Bulgaria's former King Simeon II has been named to be the country's next prime minister.
The 64 year old Simeon Saxe-Coburgotski, better known by his royal title as Simeon II, said becoming Prime Minister of Bulgaria would be "an extremely difficult and complicated task." But Mr. Saxe-Coburgotski stressed that he wanted to achieve what he promised the people during the election campaign: more prosperity and Bulgaria's integration into the European Union and NATO after decades of Communism.
Mr. Saxe-Coburgotski announced his decision to become the next Prime Minister after Bulgarian President Petar Stoyanov said he would give the former king a mandate to form a new government.
The new administration will be subject to a vote in Bulgaria's Parliament on July 24, but approval is expected.
Mr. Saxe-Coburgotski's recently formed political party the NDS, named the National Movement for Simeon II, is just one seat short of an outright majority in Bulgaria's 240-seat Parliament. The NDS party won a landslide victory in the elections on June 17, as voters turned away from traditional parties that failed to end the social ills that have marked Bulgaria following the collapse of communism.
Since the introduction of a multiparty system in 1990, Bulgaria's jobless rate has risen to about 18 percent, and the average monthly wage is about $100, despite rising prices. About 70 percent of the country's eight million people live at or below the official poverty line. Mr. Saxe-Coburgotski suggested he wanted to address these issues as Prime Minister, a post he said he accepted with great emotion, which many took to be a reference to his family's troubled history.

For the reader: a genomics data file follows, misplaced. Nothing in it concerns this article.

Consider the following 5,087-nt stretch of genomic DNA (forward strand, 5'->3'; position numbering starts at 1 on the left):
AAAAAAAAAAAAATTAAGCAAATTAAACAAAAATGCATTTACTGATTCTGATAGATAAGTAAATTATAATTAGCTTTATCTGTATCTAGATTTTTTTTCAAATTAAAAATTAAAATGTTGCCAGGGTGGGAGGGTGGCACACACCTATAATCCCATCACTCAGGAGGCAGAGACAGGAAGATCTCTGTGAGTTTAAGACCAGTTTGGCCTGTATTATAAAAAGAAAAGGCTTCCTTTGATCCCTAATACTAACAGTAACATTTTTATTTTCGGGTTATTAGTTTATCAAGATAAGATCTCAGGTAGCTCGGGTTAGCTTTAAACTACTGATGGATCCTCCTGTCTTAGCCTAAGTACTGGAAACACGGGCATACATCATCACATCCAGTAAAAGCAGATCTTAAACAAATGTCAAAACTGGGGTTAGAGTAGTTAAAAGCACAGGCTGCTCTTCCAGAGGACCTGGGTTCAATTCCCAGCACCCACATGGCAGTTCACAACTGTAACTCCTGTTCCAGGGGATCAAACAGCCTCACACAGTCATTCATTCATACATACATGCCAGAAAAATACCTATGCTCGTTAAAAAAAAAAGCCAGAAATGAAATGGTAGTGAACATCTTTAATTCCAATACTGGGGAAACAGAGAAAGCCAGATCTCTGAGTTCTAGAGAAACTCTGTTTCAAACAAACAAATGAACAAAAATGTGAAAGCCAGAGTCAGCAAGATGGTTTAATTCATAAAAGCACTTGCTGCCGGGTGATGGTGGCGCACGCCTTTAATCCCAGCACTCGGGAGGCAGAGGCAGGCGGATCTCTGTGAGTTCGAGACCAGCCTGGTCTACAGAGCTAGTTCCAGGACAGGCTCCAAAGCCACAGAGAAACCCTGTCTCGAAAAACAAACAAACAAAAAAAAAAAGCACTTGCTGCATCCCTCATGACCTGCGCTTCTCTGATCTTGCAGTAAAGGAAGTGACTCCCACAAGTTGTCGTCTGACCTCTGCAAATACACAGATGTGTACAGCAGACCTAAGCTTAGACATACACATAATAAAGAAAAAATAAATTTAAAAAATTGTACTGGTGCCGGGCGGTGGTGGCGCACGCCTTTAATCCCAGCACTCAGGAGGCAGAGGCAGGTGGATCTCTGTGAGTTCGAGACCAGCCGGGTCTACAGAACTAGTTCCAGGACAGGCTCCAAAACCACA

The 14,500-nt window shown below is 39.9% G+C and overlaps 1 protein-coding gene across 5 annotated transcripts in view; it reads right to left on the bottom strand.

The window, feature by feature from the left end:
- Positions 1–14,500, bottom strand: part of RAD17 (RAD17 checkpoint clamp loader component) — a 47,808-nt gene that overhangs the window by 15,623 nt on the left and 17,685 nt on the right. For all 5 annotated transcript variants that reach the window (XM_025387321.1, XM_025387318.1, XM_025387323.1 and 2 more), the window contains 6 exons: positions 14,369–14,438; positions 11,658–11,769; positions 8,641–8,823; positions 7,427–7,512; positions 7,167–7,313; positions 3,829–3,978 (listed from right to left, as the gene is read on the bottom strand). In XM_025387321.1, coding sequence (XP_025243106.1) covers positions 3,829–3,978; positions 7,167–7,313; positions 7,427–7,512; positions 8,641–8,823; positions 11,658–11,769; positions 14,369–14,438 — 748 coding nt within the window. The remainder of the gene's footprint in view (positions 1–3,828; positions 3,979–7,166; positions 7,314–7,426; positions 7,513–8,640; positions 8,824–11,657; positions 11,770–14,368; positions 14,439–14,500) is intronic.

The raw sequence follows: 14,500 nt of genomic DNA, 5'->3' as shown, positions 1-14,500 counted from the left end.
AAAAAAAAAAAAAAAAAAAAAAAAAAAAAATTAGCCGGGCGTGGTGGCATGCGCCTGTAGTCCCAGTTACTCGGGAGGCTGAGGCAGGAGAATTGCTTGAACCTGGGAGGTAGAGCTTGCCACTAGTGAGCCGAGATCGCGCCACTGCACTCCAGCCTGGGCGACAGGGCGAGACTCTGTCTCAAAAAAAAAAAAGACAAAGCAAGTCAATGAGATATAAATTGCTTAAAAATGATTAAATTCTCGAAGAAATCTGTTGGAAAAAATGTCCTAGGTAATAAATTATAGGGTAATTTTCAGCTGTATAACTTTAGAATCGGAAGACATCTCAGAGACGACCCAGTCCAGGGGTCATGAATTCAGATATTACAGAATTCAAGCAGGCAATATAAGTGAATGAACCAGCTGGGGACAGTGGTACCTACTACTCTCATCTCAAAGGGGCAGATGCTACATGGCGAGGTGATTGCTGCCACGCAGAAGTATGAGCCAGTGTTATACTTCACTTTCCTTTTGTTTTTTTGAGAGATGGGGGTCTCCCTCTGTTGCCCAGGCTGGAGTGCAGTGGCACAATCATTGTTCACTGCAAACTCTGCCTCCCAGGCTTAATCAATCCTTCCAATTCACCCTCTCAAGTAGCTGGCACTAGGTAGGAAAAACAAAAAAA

Mr. Saxe-Coburgotski was crowned King of Bulgaria at age six during World War II in 1943, after the sudden death of his father, King Boris. But Simeon II lost his throne following a 1946 referendum, which was widely believed to have been rigged by the country's communist regime. He was forced into exile at age nine with his mother, Queen Ioanna. They fled to Egypt and later he became a respected business executive and consultant in Spain.
Following the collapse of communism, Mr. Saxe-Coburgotski returned briefly to his country in 1996. He came back again three month's ago to form the political party. Several other former Monarchs - from Albania, Yugoslavia, Montenegro, and Romania, also have close contacts with political movements, but never moved on to government positions.
Mr. Saxe-Coburgotski's supporters hope he can use his business connections to attract investments to Bulgaria. But his critics have said that the former monarch lacks the political experience and vision to move the Balkan country forward.
His NDS party has been holding talks about a possible governing coalition with the former ruling Union of Democratic Forces and with the predominantly ethnic Turkish Movement for Rights and Freedom.